But any fair‐minded reading of history should quickly expose such a view for what it is: namely nonsense.
Private contractors are as American as apple pie. In fact, without private contractors there would not have been an America. Or, to paraphrase Genesis: In the beginning, God created private contractors.
Private contractors helped set the stage for what would become America. Consider that Capt. John Smith was hired by the Virginia Co. to provide security and conduct military operations for the English settlers at Jamestown. He led the 1606 expedition to Virginia and was elected head of Jamestown colony.
Massachusetts is another state whose existence is inextricably liked to a private contractor. Its state seal bears the image of the arm of a private contractor brandishing a sword. The arm and sword, according to an official National Guard history, are those of Capt. Myles Standish, guardian of the Pilgrims. Standish was an English soldier hired by Merchant Adventurers to accompany the Pilgrims on the Mayflower and lead the military defense of Plymouth Colony in 1620.
The private militia of the Massachusetts Bay Co. in 1636 is the ancestor of the Massachusetts Minutemen, who became the first units of the U.S. Army in 1775. Nowadays its descendants are such units as the 181st and 182nd Infantry, 101st Field Artillery, and 101st Engineer Battalion of the Massachusetts National Guard.
As an article in Serviam magazine, an industry trade publication, noted, privately capitalized companies ran the early American colonies and usually financed their self‐defense forces on their own, though legal authority still came from the British government. Essentially, the crown outsourced the defense of the colonies to the colonists themselves.
Indeed, going back over a century before that, a Genoese Italian by the name of Christophorus (Christopher) Columbus was essentially working as a private contractor for the king and queen of Spain when he made his famous voyage in 1492 and subsequent ones that started the process of Spanish colonization, which foreshadowed general European settlement of the “New World.”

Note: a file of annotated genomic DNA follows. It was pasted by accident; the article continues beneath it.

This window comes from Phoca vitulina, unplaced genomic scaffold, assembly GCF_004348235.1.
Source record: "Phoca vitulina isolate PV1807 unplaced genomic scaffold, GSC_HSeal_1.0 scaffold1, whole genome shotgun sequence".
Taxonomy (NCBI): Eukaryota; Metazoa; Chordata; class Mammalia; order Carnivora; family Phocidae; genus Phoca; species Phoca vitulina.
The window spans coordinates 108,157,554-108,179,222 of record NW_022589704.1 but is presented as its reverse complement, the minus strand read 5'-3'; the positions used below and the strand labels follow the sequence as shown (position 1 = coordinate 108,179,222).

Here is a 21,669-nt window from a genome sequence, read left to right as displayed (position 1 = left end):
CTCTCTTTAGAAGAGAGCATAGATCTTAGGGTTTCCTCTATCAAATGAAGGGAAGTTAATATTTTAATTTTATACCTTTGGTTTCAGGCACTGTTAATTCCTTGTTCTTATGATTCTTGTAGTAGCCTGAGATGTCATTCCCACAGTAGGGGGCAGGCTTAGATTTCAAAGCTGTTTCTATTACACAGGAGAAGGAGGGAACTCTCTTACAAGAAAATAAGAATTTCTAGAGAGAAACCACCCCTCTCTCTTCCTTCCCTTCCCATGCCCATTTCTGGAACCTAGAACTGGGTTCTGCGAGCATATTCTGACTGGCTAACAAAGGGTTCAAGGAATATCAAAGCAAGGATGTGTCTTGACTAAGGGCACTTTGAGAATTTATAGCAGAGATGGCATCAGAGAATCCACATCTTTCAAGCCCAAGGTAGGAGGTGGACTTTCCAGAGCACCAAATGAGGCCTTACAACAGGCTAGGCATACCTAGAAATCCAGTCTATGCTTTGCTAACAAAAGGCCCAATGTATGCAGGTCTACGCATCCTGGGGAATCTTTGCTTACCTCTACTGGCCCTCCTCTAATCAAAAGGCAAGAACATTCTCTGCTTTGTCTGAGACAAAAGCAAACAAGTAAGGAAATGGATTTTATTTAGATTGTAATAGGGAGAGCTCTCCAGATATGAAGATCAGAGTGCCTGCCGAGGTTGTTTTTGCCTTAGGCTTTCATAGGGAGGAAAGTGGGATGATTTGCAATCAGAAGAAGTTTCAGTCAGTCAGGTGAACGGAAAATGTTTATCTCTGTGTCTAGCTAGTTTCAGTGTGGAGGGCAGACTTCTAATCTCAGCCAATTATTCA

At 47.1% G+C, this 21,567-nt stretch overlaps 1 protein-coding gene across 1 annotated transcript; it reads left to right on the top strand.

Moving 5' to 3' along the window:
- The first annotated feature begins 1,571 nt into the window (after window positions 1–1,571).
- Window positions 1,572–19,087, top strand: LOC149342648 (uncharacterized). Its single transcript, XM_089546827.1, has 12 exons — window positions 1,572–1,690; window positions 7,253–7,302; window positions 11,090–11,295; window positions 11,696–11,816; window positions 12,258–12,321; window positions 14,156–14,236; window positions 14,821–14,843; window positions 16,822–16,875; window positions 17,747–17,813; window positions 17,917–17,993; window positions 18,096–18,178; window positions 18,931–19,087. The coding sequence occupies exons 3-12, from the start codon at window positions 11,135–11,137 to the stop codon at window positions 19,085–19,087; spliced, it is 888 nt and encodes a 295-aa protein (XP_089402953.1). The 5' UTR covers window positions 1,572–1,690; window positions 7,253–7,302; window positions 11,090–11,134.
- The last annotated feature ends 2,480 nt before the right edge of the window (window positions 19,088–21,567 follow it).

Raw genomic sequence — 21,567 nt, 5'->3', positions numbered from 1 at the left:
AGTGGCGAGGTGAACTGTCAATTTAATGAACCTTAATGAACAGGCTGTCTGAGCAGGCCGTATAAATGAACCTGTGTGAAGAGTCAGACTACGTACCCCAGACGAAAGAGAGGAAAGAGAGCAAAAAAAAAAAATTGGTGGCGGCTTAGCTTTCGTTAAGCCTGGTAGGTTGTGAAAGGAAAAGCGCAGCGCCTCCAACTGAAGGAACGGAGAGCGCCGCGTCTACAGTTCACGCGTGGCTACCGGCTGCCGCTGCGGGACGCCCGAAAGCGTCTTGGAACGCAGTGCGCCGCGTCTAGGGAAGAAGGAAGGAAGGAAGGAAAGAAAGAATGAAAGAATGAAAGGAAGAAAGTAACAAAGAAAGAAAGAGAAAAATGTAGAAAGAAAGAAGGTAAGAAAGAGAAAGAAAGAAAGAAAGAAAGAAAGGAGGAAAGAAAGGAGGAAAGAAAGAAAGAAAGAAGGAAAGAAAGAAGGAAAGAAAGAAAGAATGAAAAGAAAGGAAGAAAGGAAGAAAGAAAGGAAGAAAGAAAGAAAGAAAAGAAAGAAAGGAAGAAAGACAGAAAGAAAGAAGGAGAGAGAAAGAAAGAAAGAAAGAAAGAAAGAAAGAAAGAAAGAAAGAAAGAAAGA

Last year Professor Alexander Tabarrok, at George Mason University, traced the history of private contractors in a study published by the Independent Institute. He showed that public navies and armies only began to displace private contractors in the 19th century, as governments became more powerful and better funded.
And a just published book, “Patriot Pirates” by Robert Patton, grandson of Gen. George Patton, details how more than 2,000 privately owned warships were commissioned by Congress to attack the enemy and seize transports and sell their cargoes for money during the American Revolution. Sailors made more in a month than they might otherwise earn in a year. Does that sound familiar?
Judging by the numbers, those privateers were far more effective than the fledgling Continental Navy. According to the U.S. Merchant Marine, during the six years of the American Revolution, the Continental Navy consisted of only 64 ships. The Continental Navy had an arsenal of 1,246 guns aboard its boats and ships; the privateers had 14,872. The Continental Navy captured 196 enemy ships compared to the privateers’ 2,283.
If current private military firms had a record like that, nobody would ever question their claims of cost effectiveness. Indeed, their actions were so vital to the creation of the country that private contractors are even referenced in Article 1, Section 8 of the Constitution, which concerns the right of Congress to issue letters of marque and reprisal to attack enemy shipping. Today’s private military firms can only look enviously at testimonials like that.
This wartime privateering was essentially a conflict between business and morality, and has been central to the way America thinks about military and war issues since the country’s beginnings.
Incidentally, the role of private maritime contractors did not end with the American Revolution. They served the United States in the nation’s first foreign war, from 1801 to 1805, against the Barbary pirates of the Mediterranean, who plundered U.S. merchant ships and sold American crewmen and families into slavery.
And they fought the British again in the War of 1812. No less a personage than famed U.S. naval geostrategist Alfred Thayer Mahan recognized that the nation’s fleet of private warships “cooperated powerfully with other motives to dispose the enemy to liberal terms of peace.”
Speaking of the Revolution, it owed its success in part to men like John Paul Jones, originally from Scotland. Although he was not a privateer, after the American Revolution he worked as one for the Russian navy, where he obtained the rank of admiral.
And, on the ground, it was a private businessman who, before the start of the Revolution, offered to build a thousand‐man army at his own expense, if the Continental Congress, of which he was a member, failed to fund a standing military. That was a far more financially risky endeavor than anything a private security firm like Blackwater has ever attempted. That entrepreneur was George Washington. By the way, Washington himself invested in at least one wartime privateer.
And, of course, there were the French Marquis de Lafayette and Prussian Baron von Steuben, two of the most celebrated foreigners who helped the Continental Army fight for independence. Lafayette, however, would not be much of a private military contractor by today’s standards, as he offered to serve as a volunteer at his own expense.
Private contractors like the Pinkerton National Detective Agency provided intelligence for the Union and personal protection for President Lincoln during the Civil War and, in the Flying Tiger, flew on behalf of Chiang Kai‐shek in World War II. And there are many more examples.
The bottom line is that private contractors, like death and taxes, have always been with us.